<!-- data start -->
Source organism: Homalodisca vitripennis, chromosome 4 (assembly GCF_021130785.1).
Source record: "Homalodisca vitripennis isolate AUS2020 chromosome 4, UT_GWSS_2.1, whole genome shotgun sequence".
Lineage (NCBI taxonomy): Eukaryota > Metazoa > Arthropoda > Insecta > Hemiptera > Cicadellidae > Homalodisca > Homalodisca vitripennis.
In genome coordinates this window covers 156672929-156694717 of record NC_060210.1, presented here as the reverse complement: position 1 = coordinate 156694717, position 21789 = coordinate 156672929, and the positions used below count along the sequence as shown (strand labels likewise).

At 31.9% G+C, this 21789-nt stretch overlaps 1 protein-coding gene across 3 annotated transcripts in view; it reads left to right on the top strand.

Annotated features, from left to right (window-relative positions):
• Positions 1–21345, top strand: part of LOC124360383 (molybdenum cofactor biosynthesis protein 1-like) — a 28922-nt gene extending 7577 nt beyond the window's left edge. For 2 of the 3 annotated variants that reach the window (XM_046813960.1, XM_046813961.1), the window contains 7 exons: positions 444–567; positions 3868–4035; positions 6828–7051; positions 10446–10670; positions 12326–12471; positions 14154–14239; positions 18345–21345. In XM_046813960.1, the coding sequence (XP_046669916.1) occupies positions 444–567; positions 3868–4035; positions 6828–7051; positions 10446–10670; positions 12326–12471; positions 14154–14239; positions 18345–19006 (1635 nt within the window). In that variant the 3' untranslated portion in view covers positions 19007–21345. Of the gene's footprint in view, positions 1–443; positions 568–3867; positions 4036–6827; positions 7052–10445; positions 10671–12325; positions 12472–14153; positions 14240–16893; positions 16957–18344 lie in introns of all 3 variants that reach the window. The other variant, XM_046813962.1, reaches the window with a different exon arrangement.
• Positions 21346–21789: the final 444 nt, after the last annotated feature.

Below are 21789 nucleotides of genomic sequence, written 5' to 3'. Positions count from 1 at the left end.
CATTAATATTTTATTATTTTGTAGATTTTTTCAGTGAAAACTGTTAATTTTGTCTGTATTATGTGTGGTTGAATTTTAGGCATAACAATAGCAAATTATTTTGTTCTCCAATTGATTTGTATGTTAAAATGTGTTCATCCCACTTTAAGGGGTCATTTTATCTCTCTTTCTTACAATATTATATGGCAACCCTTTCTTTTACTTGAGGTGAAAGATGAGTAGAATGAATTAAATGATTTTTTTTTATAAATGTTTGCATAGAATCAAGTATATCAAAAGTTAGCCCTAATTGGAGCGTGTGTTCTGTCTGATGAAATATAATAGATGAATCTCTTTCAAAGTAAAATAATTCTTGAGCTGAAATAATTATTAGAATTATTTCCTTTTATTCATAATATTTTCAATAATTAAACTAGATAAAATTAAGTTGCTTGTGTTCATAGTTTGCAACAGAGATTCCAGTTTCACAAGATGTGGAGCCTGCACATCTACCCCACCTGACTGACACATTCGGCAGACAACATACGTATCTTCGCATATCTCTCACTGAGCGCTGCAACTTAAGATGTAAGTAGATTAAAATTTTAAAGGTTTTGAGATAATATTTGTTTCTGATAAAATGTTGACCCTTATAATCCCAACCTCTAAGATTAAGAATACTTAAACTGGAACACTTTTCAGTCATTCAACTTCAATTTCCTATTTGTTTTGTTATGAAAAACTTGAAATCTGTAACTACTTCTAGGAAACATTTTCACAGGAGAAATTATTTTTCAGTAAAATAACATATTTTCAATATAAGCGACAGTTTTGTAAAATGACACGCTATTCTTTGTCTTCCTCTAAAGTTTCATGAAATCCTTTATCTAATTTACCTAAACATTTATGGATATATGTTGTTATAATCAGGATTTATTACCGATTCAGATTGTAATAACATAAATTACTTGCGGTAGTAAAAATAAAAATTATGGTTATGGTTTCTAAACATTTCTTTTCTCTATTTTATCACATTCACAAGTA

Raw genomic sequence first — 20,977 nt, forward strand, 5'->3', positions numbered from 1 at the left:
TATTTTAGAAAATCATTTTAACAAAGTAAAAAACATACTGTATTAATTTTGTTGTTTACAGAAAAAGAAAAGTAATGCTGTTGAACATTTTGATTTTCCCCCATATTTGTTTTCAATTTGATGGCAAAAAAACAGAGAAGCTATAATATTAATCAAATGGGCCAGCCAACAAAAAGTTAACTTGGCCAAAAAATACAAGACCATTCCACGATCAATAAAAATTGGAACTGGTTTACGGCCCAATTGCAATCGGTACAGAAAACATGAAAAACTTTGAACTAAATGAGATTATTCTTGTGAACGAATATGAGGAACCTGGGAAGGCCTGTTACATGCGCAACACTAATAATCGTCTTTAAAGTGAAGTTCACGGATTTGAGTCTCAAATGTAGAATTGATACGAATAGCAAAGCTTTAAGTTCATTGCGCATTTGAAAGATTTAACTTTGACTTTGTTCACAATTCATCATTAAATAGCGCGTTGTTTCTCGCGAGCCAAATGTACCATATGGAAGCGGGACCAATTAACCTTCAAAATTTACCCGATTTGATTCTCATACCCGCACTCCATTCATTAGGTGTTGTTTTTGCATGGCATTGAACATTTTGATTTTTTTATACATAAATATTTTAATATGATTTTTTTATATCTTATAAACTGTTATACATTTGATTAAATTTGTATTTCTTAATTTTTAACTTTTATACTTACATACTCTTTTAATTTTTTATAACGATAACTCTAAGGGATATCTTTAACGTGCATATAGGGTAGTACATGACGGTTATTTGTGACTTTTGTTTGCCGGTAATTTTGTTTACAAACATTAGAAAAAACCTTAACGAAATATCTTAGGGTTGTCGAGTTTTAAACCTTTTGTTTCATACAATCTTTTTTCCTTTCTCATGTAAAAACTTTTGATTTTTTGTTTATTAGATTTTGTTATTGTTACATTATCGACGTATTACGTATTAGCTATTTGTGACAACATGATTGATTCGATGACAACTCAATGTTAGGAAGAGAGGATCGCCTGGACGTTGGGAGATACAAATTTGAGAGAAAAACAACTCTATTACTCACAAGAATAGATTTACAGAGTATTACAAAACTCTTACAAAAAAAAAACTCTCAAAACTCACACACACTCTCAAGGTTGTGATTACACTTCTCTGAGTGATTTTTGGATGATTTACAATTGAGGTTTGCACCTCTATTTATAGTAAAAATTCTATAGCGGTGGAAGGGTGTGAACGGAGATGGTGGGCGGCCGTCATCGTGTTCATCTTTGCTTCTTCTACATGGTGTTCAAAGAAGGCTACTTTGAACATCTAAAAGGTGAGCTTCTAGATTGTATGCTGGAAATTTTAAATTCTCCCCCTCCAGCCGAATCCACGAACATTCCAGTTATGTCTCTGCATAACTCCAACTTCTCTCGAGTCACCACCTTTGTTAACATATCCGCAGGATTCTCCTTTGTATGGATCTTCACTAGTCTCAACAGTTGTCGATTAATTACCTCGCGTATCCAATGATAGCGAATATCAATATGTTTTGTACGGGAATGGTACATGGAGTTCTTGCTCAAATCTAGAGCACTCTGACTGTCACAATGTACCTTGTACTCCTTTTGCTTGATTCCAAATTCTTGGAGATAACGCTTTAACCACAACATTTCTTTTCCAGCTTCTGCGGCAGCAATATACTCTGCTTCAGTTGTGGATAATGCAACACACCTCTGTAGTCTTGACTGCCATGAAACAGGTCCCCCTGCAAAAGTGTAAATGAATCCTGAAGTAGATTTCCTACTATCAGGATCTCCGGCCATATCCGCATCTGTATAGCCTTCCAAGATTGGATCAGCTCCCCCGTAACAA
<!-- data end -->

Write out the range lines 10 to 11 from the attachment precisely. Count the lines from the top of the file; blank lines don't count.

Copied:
CATTAATATTTTATTATTTTGTAGATTTTTTCAGTGAAAACTGTTAATTTTGTCTGTATTATGTGTGGTTGAATTTTAGGCATAACAATAGCAAATTATTTTGTTCTCCAATTGATTTGTATGTTAAAATGTGTTCATCCCACTTTAAGGGGTCATTTTATCTCTCTTTCTTACAATATTATATGGCAACCCTTTCTTTTACTTGAGGTGAAAGATGAGTAGAATGAATTAAATGATTTTTTTTTATAAATGTTTGCATAGAATCAAGTATATCAAAAGTTAGCCCTAATTGGAGCGTGTGTTCTGTCTGATGAAATATAATAGATGAATCTCTTTCAAAGTAAAATAATTCTTGAGCTGAAATAATTATTAGAATTATTTCCTTTTATTCATAATATTTTCAATAATTAAACTAGATAAAATTAAGTTGCTTGTGTTCATAGTTTGCAACAGAGATTCCAGTTTCACAAGATGTGGAGCCTGCACATCTACCCCACCTGACTGACACATTCGGCAGACAACATACGTATCTTCGCATATCTCTCACTGAGCGCTGCAACTTAAGATGTAAGTAGATTAAAATTTTAAAGGTTTTGAGATAATATTTGTTTCTGATAAAATGTTGACCCTTATAATCCCAACCTCTAAGATTAAGAATACTTAAACTGGAACACTTTTCAGTCATTCAACTTCAATTTCCTATTTGTTTTGTTATGAAAAACTTGAAATCTGTAACTACTTCTAGGAAACATTTTCACAGGAGAAATTATTTTTCAGTAAAATAACATATTTTCAATATAAGCGACAGTTTTGTAAAATGACACGCTATTCTTTGTCTTCCTCTAAAGTTTCATGAAATCCTTTATCTAATTTACCTAAACATTTATGGATATATGTTGTTATAATCAGGATTTATTACCGATTCAGATTGTAATAACATAAATTACTTGCGGTAGTAAAAATAAAAATTATGGTTATGGTTTCTAAACATTTCTTTTCTCTATTTTATCACATTCACAAGTA

Raw genomic sequence first — 20,977 nt, forward strand, 5'->3', positions numbered from 1 at the left: